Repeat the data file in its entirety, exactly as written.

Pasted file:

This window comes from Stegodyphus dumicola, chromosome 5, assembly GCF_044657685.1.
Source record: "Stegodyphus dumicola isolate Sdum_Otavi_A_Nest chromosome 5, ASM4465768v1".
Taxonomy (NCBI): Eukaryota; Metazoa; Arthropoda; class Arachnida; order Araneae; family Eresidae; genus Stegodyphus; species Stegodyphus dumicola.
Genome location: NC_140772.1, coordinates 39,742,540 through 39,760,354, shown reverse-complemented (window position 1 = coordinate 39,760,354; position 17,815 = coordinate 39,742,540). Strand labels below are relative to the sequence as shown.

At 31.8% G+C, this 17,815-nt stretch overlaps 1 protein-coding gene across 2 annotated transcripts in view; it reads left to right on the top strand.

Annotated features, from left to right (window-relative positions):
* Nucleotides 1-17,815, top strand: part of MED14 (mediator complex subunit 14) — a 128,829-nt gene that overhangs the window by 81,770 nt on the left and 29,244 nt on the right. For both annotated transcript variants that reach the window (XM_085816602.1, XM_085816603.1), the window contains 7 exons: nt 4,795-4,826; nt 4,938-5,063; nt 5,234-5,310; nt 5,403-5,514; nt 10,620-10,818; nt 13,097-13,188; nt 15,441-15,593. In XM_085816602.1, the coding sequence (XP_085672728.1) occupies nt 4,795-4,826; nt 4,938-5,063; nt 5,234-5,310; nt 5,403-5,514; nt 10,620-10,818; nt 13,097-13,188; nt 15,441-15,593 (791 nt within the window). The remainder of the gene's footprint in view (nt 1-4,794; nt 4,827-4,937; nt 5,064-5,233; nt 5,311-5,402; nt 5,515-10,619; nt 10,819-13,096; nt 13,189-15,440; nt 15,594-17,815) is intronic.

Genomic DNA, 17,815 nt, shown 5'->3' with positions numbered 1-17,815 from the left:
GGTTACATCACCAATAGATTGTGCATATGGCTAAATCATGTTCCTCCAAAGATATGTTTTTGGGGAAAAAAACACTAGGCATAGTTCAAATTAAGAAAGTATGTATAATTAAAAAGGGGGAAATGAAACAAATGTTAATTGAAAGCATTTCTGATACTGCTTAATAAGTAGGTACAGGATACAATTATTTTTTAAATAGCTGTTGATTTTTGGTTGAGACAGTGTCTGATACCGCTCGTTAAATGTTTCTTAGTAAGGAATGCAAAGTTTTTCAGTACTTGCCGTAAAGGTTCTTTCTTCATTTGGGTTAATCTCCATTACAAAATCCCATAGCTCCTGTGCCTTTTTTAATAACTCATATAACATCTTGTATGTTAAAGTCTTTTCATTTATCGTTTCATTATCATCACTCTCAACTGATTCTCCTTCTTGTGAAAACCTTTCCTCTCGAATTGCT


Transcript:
This window comes from Stegodyphus dumicola, chromosome 5, assembly GCF_044657685.1.
Source record: "Stegodyphus dumicola isolate Sdum_Otavi_A_Nest chromosome 5, ASM4465768v1".
Taxonomy (NCBI): Eukaryota; Metazoa; Arthropoda; class Arachnida; order Araneae; family Eresidae; genus Stegodyphus; species Stegodyphus dumicola.
Genome location: NC_140772.1, coordinates 39,742,540 through 39,760,354, shown reverse-complemented (window position 1 = coordinate 39,760,354; position 17,815 = coordinate 39,742,540). Strand labels below are relative to the sequence as shown.

At 31.8% G+C, this 17,815-nt stretch overlaps 1 protein-coding gene across 2 annotated transcripts in view; it reads left to right on the top strand.

Annotated features, from left to right (window-relative positions):
* Nucleotides 1-17,815, top strand: part of MED14 (mediator complex subunit 14) — a 128,829-nt gene that overhangs the window by 81,770 nt on the left and 29,244 nt on the right. For both annotated transcript variants that reach the window (XM_085816602.1, XM_085816603.1), the window contains 7 exons: nt 4,795-4,826; nt 4,938-5,063; nt 5,234-5,310; nt 5,403-5,514; nt 10,620-10,818; nt 13,097-13,188; nt 15,441-15,593. In XM_085816602.1, the coding sequence (XP_085672728.1) occupies nt 4,795-4,826; nt 4,938-5,063; nt 5,234-5,310; nt 5,403-5,514; nt 10,620-10,818; nt 13,097-13,188; nt 15,441-15,593 (791 nt within the window). The remainder of the gene's footprint in view (nt 1-4,794; nt 4,827-4,937; nt 5,064-5,233; nt 5,311-5,402; nt 5,515-10,619; nt 10,819-13,096; nt 13,189-15,440; nt 15,594-17,815) is intronic.

Genomic DNA, 17,815 nt, shown 5'->3' with positions numbered 1-17,815 from the left:
GGTTACATCACCAATAGATTGTGCATATGGCTAAATCATGTTCCTCCAAAGATATGTTTTTGGGGAAAAAAACACTAGGCATAGTTCAAATTAAGAAAGTATGTATAATTAAAAAGGGGGAAATGAAACAAATGTTAATTGAAAGCATTTCTGATACTGCTTAATAAGTAGGTACAGGATACAATTATTTTTTAAATAGCTGTTGATTTTTGGTTGAGACAGTGTCTGATACCGCTCGTTAAATGTTTCTTAGTAAGGAATGCAAAGTTTTTCAGTACTTGCCGTAAAGGTTCTTTCTTCATTTGGGTTAATCTCCATTACAAAATCCCATAGCTCCTGTGCCTTTTTTAATAACTCATATAACATCTTGTATGTTAAAGTCTTTTCATTTATCGTTTCATTATCATCACTCTCAACTGATTCTCCTTCTTGTGAAAACCTTTCCTCTCGAATTGCT